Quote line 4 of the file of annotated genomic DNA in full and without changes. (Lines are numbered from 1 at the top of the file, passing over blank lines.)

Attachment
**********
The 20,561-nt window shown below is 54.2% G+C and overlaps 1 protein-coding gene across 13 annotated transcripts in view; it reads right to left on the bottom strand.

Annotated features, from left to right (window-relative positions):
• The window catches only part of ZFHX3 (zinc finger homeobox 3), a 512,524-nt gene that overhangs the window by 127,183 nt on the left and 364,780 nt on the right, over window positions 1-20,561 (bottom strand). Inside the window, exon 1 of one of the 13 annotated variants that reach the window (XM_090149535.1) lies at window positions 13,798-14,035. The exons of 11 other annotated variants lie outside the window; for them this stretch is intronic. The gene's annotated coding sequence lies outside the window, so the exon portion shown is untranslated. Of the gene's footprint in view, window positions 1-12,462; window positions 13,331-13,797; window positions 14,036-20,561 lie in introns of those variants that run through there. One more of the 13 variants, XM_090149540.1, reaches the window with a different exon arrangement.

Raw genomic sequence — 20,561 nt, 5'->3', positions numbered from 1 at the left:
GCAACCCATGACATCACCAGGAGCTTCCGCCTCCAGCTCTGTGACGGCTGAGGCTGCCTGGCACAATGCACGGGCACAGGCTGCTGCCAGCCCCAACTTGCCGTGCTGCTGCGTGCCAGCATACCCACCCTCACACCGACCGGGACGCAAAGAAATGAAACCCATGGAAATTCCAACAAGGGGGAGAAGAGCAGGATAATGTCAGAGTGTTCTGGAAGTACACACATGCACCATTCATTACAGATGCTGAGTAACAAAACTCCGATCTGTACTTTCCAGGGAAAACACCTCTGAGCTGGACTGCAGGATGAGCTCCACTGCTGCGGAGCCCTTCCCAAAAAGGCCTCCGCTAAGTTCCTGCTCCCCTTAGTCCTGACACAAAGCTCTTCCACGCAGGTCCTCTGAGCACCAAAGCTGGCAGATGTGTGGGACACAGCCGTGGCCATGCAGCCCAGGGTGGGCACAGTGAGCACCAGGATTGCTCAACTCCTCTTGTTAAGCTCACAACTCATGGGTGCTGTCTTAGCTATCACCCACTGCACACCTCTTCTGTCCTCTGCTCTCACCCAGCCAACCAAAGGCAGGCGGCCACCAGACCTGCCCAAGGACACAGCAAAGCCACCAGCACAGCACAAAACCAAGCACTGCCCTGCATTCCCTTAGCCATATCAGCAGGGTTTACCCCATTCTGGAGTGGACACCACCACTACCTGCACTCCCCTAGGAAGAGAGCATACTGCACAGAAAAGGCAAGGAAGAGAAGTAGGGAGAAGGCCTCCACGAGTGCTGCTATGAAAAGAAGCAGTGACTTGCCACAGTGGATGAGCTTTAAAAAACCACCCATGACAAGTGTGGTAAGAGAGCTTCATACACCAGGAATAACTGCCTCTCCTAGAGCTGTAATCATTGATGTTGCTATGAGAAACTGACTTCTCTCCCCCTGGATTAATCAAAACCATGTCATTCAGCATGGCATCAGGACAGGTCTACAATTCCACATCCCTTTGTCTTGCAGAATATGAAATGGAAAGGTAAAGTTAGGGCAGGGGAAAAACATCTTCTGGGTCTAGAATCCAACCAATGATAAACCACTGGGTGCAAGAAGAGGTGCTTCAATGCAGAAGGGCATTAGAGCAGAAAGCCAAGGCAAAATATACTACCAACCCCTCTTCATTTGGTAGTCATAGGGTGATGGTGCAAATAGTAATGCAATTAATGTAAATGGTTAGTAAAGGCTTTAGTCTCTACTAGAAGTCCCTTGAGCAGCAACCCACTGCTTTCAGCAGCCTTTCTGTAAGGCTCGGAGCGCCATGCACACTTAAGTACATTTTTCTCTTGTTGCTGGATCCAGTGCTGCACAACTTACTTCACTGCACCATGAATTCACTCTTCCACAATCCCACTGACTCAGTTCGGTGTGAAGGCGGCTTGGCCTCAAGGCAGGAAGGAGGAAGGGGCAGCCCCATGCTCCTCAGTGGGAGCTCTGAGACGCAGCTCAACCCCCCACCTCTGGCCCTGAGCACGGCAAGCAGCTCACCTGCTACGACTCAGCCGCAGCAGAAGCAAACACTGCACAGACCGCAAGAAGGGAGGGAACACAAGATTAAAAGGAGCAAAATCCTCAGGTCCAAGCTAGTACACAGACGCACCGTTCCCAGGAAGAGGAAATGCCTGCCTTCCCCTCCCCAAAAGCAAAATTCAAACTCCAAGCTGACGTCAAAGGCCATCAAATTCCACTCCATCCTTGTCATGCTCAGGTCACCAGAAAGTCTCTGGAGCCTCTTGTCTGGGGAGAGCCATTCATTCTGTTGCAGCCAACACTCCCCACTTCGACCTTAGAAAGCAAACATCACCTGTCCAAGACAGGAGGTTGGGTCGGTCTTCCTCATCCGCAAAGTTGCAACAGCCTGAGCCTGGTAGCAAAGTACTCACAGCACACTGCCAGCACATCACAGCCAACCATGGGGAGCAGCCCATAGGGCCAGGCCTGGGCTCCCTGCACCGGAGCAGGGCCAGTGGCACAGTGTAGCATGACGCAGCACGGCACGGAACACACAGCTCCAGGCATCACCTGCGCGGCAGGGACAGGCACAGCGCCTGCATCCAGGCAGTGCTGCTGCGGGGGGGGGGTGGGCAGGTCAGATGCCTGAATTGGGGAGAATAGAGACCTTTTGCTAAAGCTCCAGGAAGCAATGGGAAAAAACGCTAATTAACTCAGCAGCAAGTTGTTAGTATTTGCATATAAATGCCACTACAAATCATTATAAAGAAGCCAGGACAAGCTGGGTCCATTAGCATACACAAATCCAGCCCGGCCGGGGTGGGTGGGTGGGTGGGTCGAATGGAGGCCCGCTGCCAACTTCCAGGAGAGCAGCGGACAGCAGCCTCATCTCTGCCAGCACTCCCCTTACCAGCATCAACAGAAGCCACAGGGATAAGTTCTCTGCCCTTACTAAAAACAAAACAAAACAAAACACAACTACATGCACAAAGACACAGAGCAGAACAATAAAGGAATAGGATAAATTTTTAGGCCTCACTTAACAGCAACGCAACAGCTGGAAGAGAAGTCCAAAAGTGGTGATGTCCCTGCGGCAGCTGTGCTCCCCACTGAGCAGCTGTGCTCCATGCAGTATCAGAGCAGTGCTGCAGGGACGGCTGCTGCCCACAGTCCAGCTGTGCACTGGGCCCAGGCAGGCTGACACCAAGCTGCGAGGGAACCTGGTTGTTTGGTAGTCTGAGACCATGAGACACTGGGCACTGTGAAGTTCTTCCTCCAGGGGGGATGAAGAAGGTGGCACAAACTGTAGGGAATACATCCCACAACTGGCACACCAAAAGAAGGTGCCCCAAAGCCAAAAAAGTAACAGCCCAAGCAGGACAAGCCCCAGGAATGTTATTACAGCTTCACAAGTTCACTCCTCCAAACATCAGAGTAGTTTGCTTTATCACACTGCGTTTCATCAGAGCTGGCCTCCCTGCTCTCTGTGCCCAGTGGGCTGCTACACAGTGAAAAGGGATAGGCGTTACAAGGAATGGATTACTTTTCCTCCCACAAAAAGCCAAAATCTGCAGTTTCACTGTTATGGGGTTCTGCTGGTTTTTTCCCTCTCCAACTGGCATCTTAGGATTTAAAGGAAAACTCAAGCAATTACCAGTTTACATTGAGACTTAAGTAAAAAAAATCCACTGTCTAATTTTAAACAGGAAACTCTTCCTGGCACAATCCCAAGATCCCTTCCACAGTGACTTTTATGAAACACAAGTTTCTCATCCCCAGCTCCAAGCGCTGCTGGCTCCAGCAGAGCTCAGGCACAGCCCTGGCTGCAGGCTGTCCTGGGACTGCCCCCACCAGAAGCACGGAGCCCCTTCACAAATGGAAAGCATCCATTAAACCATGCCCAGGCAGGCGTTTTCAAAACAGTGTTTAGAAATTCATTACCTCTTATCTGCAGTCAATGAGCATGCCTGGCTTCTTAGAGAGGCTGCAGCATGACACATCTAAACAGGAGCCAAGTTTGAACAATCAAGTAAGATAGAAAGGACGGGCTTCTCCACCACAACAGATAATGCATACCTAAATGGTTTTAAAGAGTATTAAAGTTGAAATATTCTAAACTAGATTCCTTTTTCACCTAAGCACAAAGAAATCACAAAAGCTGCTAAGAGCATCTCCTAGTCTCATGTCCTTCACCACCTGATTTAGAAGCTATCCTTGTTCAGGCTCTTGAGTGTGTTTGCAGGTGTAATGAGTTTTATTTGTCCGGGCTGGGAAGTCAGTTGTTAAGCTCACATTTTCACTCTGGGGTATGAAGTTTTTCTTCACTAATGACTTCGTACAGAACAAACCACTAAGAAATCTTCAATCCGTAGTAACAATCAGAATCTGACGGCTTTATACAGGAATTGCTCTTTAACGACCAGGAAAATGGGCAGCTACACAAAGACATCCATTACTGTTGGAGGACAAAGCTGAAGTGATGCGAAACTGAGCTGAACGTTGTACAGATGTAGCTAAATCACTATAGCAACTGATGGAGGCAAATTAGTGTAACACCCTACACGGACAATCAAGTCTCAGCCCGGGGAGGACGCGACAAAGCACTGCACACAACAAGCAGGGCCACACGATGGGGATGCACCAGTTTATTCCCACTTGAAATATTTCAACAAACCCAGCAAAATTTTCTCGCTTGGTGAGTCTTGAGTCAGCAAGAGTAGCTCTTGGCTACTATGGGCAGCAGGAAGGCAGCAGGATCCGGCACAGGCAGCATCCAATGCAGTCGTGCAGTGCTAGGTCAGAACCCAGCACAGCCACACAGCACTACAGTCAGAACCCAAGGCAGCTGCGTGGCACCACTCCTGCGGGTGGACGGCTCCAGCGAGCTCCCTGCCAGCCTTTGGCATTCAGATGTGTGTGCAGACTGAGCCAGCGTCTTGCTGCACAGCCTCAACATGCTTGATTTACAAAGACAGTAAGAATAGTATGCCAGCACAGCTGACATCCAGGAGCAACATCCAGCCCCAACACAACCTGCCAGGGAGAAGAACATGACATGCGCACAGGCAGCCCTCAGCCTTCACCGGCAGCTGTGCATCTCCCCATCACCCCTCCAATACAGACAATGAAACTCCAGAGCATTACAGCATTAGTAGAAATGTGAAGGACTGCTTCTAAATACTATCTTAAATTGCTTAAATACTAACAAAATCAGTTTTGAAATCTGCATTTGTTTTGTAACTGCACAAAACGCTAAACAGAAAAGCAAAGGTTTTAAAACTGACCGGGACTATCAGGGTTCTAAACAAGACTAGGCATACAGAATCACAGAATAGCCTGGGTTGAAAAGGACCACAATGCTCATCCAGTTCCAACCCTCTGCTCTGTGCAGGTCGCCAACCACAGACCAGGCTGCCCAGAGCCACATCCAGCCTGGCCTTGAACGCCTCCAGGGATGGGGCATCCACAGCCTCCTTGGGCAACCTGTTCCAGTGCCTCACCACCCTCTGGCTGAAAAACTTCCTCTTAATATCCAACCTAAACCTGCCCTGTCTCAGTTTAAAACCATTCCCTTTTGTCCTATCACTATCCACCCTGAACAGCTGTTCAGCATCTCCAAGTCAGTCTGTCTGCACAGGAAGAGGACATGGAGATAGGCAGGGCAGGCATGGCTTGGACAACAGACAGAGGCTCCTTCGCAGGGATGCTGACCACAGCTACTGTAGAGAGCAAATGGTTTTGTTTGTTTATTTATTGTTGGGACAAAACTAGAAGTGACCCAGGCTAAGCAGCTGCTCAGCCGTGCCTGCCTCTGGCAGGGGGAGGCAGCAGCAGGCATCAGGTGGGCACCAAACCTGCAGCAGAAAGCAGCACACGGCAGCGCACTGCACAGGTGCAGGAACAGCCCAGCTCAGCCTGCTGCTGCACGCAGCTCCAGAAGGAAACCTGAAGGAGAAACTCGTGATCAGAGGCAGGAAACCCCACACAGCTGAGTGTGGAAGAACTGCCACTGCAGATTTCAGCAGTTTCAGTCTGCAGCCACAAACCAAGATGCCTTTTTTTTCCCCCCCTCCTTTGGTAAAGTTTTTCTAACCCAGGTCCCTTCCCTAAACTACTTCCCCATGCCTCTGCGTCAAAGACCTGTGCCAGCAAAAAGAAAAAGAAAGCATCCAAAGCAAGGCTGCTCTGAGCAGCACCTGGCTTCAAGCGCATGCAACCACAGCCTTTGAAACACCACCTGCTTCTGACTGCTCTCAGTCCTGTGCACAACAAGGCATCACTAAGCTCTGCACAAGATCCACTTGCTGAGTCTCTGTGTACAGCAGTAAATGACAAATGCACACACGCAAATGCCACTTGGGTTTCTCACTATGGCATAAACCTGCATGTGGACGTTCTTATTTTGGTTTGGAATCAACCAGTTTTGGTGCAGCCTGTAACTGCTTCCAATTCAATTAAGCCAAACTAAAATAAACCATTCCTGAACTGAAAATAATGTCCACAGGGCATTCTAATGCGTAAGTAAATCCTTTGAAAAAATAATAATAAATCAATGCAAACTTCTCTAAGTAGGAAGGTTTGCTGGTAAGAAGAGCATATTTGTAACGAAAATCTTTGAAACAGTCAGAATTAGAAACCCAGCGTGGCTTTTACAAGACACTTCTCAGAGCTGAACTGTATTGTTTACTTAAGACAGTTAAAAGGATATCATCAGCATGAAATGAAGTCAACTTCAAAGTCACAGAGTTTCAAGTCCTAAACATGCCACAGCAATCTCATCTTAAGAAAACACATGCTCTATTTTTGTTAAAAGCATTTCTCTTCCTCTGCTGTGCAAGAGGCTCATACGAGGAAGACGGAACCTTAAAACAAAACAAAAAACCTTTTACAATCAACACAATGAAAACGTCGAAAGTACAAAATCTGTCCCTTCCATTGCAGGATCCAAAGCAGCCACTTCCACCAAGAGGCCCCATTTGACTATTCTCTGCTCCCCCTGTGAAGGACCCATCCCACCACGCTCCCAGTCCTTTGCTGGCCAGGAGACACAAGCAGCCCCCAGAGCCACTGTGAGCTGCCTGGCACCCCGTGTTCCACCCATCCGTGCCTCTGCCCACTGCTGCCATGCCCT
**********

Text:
Raw genomic sequence — 20,561 nt, 5'->3', positions numbered from 1 at the left: